Powerful landlord interests are making early 
bets on Hayward Mayor Barbara Halliday, 
Councilmembers Mark Salinas, Sara Lamnin.

Three Hayward officials received nearly maxed-out contributions from the powerful pro-landlord California Apartment Association (CAA) and affiliates last year, according to campaign finance reports released earlier this month.

At a special Hayward council meeting last week focusing on rental housing affordability in the city in which councilmembers voiced support for alleviating the housing crunch, some activists found the contributions discordant with their rhetoric.

“I question your capacity to make decisions that goes against the best interest of your campaign donors, but I do hope to be proven wrong this evening,” Hayward resident Alicia Lawrence told the council.

The elected officials running for re-election who received campaign contributions from landlords include, Hayward Mayor Barbara Halliday, who is running for re-election and Councilmember Mark Salinas who is challenging her. Councilmember Sara Lamnin is seeking re-election to one of two open at-large seats on the City Council.

Local housing advocates from the Hayward Collective used last week’s hearing to push for a menu of short-term proposal to stem the current plight of city’s renters, including emergency moratoriums on rent increases and no cause evictions.

Both types of moratoriums have been either adopted or proposed in other East Bay cities, including recently in Alameda. In the Alameda’s case, some of the same special interests who made campaign contributions to Hayward’s public officials, successful defeated moratoriums and subsequent ballot measures related to rent control.

While Halliday, Salinas, and Lamnin lamented the city’s rental housing predicament last week, campaign finance reports show pro-landlord special interests behemoths thus far represent some of the largest stakes in their respective campaigns this November.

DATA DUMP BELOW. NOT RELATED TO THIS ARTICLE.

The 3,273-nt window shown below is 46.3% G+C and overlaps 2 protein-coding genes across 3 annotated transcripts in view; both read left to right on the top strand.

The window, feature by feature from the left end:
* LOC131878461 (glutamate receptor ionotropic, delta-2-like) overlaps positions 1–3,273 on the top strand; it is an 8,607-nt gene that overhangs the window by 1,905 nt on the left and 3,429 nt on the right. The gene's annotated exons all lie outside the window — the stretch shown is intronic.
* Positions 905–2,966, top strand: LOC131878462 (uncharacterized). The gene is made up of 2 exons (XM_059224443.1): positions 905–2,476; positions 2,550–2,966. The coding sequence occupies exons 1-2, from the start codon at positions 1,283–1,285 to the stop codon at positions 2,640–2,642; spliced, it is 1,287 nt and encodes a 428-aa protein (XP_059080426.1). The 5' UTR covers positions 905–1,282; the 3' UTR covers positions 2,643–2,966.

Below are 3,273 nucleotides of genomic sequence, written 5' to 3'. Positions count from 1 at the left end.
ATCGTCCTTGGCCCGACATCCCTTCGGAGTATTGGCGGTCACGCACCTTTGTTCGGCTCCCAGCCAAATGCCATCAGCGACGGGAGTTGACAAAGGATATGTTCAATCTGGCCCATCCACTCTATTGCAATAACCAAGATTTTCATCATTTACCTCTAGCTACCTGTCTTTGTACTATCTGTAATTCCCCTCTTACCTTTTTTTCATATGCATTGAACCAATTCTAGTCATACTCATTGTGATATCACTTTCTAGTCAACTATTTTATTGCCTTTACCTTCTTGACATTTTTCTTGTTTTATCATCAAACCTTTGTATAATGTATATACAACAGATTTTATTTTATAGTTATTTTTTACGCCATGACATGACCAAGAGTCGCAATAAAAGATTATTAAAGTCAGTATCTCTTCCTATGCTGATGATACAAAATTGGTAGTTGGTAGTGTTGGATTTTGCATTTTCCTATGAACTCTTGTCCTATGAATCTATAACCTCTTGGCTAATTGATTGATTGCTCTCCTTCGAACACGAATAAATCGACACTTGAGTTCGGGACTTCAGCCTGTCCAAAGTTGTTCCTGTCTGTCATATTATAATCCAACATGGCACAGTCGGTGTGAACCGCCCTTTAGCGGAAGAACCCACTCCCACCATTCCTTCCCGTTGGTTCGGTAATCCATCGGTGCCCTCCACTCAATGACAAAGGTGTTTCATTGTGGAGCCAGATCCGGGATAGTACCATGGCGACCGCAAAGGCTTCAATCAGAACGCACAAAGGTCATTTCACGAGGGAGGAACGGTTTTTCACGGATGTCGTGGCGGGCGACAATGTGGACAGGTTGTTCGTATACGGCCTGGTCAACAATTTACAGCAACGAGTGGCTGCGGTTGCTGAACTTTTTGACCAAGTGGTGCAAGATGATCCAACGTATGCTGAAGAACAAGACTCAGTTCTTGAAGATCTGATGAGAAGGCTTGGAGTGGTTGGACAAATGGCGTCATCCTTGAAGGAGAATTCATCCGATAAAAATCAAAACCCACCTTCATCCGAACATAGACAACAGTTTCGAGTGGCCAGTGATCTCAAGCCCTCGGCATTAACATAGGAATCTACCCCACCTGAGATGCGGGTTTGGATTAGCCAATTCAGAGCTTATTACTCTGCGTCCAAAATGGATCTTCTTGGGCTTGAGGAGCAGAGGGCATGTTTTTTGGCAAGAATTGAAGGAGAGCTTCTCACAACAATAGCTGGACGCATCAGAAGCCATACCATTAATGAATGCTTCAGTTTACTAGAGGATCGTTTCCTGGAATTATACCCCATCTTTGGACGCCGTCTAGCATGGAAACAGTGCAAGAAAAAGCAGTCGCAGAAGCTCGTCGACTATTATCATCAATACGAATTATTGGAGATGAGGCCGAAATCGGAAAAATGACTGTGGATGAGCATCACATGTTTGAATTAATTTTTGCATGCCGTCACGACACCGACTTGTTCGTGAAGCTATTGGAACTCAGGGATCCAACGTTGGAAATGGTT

Halliday received $1,338 from the Rental Housing Association of Southern Alameda County, which is linked to CAA. Real estate investor Tom Silva and Castro Valley Chamber of Commerce President Bill Mulgrew are also affiliated with RHA. Both spoke on behalf of Hayward property owners at last week’s meeting, advancing similar sentiments around the cyclical nature of the rental housing business.

During the Great Recession, Mulgrew told the council, local jurisdictions made no effort to help housing providers. “When people were being foreclosed upon there was no call for support for people who provide housing to the city of Hayward. There was no safety net for people who invest in real estate to provide housing.”

Lamnin, who is up for re-election for the first time, is a somewhat unlikely choice for CAA. Her 2014 campaign was extensively funded by SEIU Local 1021, a labor union most would not readily identify with a candidate financially backed by real estate interests. Mulgrew also threw in another $100 from his own pocket to Lamnin’s campaign last year, according to finance reports.

CAA appears to be hedging its early bet on the Hayward mayoral race. While RHA gave to Halliday campaign last year, CAA gave a similar amount to Salinas, according to finance reports.

Despite a pipeline of new units coming online in coming years, Hayward renters, though, have been feeling a considerable pinch. One-bedroom would required roughly $73,000 a year in income. And since Hayward’s median income is around $68,000, more than half are not able to afford a one-bedroom apartment. Rents are also increasing in Hayward due to supply and demand, although the dynamic is by no means unique among other cities in the Bay Area.